An article by Richard James Rogers (author of The Quick Guide to Classroom Management).
Dr. Curry was a friendly, but direct, man.
On one sunny afternoon in the newly-built science labs at St. Richard Gwyn RC High School, Flint, he called me to the back of the class to discuss my progress in the subject. This was a strategy that was being implemented school-wide, with every ‘A2’ – Level student (we were in our final year of high school).
Dr. Curry must have made me think that day because I remember what he said:
“You’re still waffling too much in exam questions, Richard, but it’s better than when you were doing GCSEs”
I hope I won’t waffle too much in this blog post.
Thought results in memory
Daniel Willingham sums up what I experienced best in possibly one of the most influential texts on pedagogy out there: ‘Why Don’t Students Like School?’:
Memory is the residue of thought
This quote often comes up in my thoughts as I go about my day as a teacher. I think about the thousands of lessons I was taught as a kid in primary and secondary school. In terms of content, I think I can remember upwards of 70% (as proven by my exam scores over the years). In terms of impressions and actually thinking back to a specific lesson and ‘remembering’ what happened: that’s got to be less than 1%.
Dr Curry’s analysis got me thinking about myself, and how I had evolved as a student over the years. It was a good tip, and it helped, but is there a way to make a one-to-one meeting like this even more specific (and is it beneficial)?
Command terms frequency analysis
Whole-class feedback can be powerful, especially when there are obvious patterns of weakness showing-up. This is where an early-technique of mine can be really helpful: analyzing the command terms in different tests and assessments.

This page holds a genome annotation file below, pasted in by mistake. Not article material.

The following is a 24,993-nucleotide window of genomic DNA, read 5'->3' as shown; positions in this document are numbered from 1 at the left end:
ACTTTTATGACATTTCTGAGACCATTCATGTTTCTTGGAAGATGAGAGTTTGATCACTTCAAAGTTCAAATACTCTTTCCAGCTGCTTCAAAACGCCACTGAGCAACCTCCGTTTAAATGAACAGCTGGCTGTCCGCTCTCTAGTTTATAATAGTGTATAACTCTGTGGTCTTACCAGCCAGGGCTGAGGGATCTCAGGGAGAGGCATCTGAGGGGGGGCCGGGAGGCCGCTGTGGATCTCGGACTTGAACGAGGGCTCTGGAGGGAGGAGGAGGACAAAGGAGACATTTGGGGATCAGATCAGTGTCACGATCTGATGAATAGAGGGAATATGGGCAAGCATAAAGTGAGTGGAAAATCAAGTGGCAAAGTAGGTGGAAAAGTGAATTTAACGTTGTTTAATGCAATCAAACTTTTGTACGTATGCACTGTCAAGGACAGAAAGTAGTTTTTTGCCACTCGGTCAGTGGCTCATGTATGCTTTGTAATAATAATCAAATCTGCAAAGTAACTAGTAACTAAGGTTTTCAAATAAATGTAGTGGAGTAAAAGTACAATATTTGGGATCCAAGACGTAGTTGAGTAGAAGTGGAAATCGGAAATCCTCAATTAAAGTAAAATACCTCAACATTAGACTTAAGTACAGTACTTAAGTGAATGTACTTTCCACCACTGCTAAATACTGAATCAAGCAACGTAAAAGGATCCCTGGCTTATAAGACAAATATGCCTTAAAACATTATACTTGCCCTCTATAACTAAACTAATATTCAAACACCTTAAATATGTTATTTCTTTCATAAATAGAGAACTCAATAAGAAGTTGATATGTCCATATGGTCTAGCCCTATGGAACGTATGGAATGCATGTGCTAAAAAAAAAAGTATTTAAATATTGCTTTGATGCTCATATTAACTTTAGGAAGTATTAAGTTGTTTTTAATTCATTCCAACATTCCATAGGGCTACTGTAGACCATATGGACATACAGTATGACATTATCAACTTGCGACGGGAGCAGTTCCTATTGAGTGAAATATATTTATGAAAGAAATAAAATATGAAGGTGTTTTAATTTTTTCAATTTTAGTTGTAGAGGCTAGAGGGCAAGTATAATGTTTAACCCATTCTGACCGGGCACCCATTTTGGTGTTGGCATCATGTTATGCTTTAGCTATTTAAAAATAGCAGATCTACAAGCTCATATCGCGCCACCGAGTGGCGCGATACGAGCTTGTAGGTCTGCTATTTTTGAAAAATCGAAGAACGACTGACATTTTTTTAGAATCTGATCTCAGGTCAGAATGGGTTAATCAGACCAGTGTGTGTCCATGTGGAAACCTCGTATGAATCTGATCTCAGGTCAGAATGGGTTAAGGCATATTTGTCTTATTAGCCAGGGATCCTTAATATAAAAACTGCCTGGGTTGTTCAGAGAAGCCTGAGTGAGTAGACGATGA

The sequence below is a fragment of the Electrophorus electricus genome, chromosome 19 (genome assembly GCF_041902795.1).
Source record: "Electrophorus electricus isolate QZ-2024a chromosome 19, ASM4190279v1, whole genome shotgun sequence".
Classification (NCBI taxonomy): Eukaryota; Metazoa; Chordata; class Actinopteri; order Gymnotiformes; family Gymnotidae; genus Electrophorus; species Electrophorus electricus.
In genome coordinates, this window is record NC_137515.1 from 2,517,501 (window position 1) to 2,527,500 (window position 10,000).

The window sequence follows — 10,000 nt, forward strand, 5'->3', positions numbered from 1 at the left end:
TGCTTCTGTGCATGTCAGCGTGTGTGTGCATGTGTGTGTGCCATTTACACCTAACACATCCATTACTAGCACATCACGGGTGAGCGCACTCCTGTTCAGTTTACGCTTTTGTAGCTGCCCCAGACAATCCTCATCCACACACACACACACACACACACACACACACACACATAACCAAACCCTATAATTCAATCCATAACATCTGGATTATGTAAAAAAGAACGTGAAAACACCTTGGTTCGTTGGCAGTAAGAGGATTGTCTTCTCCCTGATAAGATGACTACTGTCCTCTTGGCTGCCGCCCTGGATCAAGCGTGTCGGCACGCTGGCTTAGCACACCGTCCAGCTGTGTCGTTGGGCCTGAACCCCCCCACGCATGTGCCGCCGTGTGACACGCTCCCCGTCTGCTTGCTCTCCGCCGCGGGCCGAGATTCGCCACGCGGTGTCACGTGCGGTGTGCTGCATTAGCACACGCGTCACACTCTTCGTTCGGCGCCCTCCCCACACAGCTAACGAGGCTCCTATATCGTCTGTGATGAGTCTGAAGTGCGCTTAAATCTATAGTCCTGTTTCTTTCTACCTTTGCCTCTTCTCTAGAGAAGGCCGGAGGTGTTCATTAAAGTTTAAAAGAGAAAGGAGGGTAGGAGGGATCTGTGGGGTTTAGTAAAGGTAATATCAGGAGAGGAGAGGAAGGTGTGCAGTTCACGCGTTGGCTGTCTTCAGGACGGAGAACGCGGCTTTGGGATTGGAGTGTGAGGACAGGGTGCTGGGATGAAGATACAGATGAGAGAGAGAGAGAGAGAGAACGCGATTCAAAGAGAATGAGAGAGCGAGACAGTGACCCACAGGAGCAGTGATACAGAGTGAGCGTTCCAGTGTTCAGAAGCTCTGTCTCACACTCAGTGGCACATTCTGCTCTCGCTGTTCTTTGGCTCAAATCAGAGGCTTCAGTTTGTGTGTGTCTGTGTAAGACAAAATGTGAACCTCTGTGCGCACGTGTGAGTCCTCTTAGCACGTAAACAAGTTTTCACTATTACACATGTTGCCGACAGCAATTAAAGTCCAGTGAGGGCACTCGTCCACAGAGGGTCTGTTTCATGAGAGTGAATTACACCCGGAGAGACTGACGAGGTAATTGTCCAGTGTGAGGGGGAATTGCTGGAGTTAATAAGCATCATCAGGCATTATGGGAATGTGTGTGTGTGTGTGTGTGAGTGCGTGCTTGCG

Command terms are those words that tell you what to do in a question. Examples include:
What I found helpful in the early part of my career was counting the command terms used in different tests, and then seeing which students scored poorly in tests where a clear skew of command terms was apparent. This gave me some means of specific advice that I could pass on to my learners:
If we look at the table above, for example, we can see that the different tests contain different numbers of command terms. Let’s say that I have a student: ‘Student A’, and Student A does okay in test 1 in November; as expected in the December test, but slumps in the January test. What does a teacher do in that situation and why has this happened?
As we can see from the frequency analysis above, it may not be the case that Student A simply didn’t revise enough (a common misconception that teachers have).
We see that the January test required many more explanations and calculations that any of Student A’s previous tests, and her poor score could just be because she hasn’t had enough practice in completing these kinds of questions.
Armed with this kind of data, teachers can have very meaningful and powerful one-to-one conversations with students: highlighting specific areas of weakness and providing guidance on how to best tackle specific command terms.